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17 Chicago Cops, Including Supervisors, Suspended For Lounging During George Floyd Riots

Chicago, IL – At least 17 Chicago police officers and their command staff have been suspended for lounging in a congressional campaign office during riots in the city in June.

Police sources told WBBM that the officers and their supervisors will all face multi-week suspensions for their actions inside U.S. Representative Bobby Rush’s (D-Illinois).

Chicago Police Spokesman Tom Ahern said that Internal Affairs had completed its investigation into the security videos of officers napping, lounging, and popping popcorn in the campaign office.

“The members have been notified of the results of the investigation,” Ahern said, but he didn’t provide specifics on the number of officers or the length of their suspension, according to WBBM.

“Each member may elect to challenge the decisions based on their collective bargaining agreements, which initiates the grievance process. We are unable to release further information regarding the results of the investigation at this time due to the ongoing grievance process,” Ahern said in an email.

Chicago Mayor Lori Lightfoot has refused to comment on the punishments that have been meted out, WBBM reported.

The incident in question made headlines the first week of June after Lightfoot released screenshots from the footage captured by surveillance cameras inside Rush’s campaign offices in the 5400-block of S. Wentworth Avenue, WFLD reported.

The mayor demanded an investigation and the harshest possible consequences for the others she thought were shirking their duty to the city during the riots.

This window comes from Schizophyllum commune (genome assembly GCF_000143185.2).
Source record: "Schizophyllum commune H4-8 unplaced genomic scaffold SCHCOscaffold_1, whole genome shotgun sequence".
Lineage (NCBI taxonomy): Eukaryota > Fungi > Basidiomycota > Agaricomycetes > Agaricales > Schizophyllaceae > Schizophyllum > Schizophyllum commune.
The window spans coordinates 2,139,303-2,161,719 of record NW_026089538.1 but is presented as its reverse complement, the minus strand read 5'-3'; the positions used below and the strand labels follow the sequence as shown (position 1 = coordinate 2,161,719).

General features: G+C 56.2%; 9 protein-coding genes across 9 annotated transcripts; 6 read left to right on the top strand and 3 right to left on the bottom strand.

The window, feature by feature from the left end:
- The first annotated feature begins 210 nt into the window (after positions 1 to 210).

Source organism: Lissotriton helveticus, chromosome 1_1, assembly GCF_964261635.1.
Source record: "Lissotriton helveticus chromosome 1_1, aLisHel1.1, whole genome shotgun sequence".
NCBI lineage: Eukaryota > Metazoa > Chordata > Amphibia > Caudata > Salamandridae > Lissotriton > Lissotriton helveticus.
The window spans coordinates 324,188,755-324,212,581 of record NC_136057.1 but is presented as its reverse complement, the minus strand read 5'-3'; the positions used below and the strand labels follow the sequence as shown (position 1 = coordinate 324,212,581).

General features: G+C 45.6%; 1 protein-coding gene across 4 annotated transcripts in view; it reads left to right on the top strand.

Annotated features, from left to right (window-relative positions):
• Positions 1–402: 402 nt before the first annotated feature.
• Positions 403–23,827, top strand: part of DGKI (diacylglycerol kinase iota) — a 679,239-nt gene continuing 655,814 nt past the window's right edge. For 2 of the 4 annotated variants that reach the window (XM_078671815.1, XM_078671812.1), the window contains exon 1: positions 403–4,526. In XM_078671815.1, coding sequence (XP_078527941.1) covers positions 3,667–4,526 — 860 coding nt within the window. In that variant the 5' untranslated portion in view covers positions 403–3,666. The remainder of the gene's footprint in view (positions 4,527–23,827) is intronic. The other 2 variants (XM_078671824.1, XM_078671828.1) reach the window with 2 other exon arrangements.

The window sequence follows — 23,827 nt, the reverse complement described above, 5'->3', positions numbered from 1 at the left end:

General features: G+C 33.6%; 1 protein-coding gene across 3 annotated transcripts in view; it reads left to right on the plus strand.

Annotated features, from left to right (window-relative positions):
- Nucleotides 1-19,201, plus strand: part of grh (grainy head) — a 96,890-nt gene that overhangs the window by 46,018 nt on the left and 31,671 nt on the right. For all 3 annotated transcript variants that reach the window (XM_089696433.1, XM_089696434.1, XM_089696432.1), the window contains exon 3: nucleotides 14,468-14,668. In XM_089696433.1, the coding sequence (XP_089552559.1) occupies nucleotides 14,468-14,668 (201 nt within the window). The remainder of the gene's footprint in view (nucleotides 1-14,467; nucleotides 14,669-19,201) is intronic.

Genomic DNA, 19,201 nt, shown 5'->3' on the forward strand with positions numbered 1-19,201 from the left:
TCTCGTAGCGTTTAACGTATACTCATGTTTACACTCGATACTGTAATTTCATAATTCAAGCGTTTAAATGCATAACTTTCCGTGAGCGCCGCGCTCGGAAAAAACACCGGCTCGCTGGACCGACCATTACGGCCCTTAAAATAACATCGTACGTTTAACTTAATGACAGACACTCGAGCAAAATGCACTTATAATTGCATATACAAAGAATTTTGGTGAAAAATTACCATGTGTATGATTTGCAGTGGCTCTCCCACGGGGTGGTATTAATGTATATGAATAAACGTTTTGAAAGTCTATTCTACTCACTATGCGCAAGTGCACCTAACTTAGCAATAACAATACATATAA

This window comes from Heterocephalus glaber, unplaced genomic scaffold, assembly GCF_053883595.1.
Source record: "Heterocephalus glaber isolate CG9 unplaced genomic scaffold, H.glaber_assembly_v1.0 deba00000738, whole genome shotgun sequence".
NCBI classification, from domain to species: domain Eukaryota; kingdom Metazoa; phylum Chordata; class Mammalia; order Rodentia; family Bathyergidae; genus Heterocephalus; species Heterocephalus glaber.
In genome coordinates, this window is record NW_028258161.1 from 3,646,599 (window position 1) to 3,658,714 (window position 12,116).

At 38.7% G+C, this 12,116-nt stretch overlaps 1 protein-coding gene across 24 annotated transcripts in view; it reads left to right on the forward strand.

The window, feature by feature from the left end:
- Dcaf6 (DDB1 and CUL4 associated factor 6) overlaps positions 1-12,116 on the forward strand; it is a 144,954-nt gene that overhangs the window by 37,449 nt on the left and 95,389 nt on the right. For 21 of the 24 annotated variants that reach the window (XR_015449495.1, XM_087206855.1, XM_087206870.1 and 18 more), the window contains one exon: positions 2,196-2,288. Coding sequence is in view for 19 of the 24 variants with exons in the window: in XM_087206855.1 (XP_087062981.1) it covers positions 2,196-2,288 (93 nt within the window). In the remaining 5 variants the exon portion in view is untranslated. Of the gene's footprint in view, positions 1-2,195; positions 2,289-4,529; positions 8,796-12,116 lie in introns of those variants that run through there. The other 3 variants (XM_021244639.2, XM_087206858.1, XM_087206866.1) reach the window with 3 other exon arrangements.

The pictures grabbed from the security video showed Chicago police officers lounging around inside the campaign office, several with heads down on desks and at least one reclined onto a couch as if sleeping.

“They even had the unmitigated gall to make coffee for themselves and to pop popcorn, my popcorn, in my microwave while looters were tearing apart businesses. Within their sight and within their reach,” Rush ranted to reporters at the mayor’s press conference at the time.

The congressman has claimed that the officers were not asked to sit inside his campaign office to keep it safe but said he knew officers had responded to his office after it was broken into, WFLD reported.

The Chicago police union, however, has disputed the congressman’s account of the events.

“He was an absolute liar, he’s a piece of garbage, he hates the police from his Black Panthers days, and he especially hates white police. He’s a racist,” Fraternal Order of Police President John Catanzara told WFLD.

Catanzara said the officers responded to a call from one of the congressman’s staffers about the office being burglarized, WFLD reported.

Once the looters were cleared out of the area, the officers were supposed to remain in the area, so they took shelter in the office, Catanzara said.

“If there’s nobody there, what are they supposed to do?” Catanzara asked. “Stand in a skirmish line in the middle of the night for five hours with nobody there? Makes no sense.”